- Establishing by-right development
- Taxing vacant land or donate it to non-profit developers
- Streamlining or shortening permitting processes and timelines
- Eliminate off-street parking requirements
- Allowing accessory dwelling units
- Establishing density bonuses
- Enacting high-density and multifamily zoning
- Employing inclusionary zoning
- Establishing development tax or value capture incentives
- Using property tax abatements
The list is pretty good. Although, it should come with a caveat: The message is targeting urban areas with at least one transit corridor and a healthy land value to match. These healthy land values tend to inspire strategic investments by the developers to capture the value that already exists and has a momentum of growth and social allure (think the most sought after parts of Seattle, Portland, San Fran, NYC, Washington DC, or San Diego). The difference in suburbia there is still the need to evolve (at least in identified opportunity areas), and therefore the suburbs need to partner with developers who are trying to build equity in the long run, being strategic with the roll-out of the investment, carefully staging the phasing of a development to adapt with the evolving landscape.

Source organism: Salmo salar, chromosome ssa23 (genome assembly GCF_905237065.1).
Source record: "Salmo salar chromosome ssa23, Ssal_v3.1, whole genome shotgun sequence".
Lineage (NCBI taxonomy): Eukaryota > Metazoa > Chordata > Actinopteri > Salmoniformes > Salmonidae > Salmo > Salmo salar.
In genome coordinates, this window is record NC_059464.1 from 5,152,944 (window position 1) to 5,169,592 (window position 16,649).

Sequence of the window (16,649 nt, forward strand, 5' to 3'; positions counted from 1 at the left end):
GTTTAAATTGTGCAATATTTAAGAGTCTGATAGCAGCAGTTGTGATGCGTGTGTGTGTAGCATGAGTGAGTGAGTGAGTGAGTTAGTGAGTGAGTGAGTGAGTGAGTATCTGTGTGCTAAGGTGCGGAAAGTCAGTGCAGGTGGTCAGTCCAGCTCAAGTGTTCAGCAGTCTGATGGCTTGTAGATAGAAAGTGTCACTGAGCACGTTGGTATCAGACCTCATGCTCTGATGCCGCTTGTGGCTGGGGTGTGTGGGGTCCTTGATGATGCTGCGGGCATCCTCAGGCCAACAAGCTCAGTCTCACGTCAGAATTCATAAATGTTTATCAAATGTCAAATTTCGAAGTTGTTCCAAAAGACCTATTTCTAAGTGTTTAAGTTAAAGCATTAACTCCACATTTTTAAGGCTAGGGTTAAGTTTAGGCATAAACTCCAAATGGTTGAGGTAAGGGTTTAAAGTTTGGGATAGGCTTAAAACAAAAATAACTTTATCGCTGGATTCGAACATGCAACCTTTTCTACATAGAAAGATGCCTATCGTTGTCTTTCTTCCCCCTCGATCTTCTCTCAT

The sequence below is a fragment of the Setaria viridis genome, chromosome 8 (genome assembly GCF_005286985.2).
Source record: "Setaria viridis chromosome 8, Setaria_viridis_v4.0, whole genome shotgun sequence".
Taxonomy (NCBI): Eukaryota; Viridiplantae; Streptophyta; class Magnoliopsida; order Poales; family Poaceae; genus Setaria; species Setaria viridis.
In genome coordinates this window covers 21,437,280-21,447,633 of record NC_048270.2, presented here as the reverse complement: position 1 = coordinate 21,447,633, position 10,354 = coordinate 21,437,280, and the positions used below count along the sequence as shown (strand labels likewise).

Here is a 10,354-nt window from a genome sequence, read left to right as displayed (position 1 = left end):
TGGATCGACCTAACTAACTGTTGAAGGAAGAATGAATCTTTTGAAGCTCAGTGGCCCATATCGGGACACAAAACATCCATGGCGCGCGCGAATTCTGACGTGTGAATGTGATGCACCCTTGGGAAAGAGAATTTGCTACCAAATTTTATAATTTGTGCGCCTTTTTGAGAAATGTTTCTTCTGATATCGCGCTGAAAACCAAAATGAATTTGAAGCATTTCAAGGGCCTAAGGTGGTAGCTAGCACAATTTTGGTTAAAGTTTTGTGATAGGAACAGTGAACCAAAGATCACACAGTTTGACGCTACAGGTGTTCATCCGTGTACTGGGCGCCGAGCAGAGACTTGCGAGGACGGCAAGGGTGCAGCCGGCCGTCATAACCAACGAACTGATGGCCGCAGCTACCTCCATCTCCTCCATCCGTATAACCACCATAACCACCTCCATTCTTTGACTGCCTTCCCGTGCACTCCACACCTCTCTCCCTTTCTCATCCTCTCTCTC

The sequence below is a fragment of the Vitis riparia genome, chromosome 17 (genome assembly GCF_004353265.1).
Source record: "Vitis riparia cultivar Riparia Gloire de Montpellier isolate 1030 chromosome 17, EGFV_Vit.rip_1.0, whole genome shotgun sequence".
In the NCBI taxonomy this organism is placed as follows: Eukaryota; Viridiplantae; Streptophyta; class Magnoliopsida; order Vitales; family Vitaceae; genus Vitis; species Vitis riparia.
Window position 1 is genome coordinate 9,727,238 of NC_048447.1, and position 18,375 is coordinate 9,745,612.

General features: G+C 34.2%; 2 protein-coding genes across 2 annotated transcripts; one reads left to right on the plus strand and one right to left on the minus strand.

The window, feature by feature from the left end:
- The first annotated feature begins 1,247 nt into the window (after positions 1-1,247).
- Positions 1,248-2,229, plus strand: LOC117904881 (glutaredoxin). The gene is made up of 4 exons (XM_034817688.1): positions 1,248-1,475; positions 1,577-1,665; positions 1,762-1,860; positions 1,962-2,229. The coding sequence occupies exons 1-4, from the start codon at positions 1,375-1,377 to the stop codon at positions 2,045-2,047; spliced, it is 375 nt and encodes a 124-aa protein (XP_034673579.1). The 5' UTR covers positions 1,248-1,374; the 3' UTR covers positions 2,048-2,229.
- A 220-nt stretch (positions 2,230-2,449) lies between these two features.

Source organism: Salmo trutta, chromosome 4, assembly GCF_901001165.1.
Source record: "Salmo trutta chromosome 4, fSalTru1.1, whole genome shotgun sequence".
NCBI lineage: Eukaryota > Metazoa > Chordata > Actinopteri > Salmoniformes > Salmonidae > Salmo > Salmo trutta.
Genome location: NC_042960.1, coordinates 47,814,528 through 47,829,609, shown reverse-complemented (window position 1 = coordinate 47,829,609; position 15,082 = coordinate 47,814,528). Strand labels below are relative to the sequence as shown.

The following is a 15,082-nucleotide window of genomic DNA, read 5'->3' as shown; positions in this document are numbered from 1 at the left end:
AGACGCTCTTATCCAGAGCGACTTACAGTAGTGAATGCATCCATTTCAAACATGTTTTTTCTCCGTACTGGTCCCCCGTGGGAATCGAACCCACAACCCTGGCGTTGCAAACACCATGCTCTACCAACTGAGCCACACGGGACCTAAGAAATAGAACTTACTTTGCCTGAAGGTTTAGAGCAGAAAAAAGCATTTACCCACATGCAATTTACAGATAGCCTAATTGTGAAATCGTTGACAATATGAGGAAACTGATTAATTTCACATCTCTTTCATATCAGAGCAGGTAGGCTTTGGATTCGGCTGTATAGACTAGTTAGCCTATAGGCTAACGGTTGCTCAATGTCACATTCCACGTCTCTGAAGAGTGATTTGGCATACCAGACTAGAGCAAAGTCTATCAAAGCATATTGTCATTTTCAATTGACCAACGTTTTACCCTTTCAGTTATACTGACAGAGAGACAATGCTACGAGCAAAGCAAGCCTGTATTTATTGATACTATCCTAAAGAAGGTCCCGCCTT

For more, see the report for yourself here: https://www.whitehouse.gov/sites/whitehouse.gov/files/images/Housing_Development_Toolkit%20f.2.pdf
I'll break down the urban vs. suburban context and how these strategies need to take careful consideration of the context prior to implementing the toolkit. This will also serve as the start of the barriers to sustainable development, as there is a lot of overlap between that and the toolkit here. But, importantly, there are also important differences as I see them.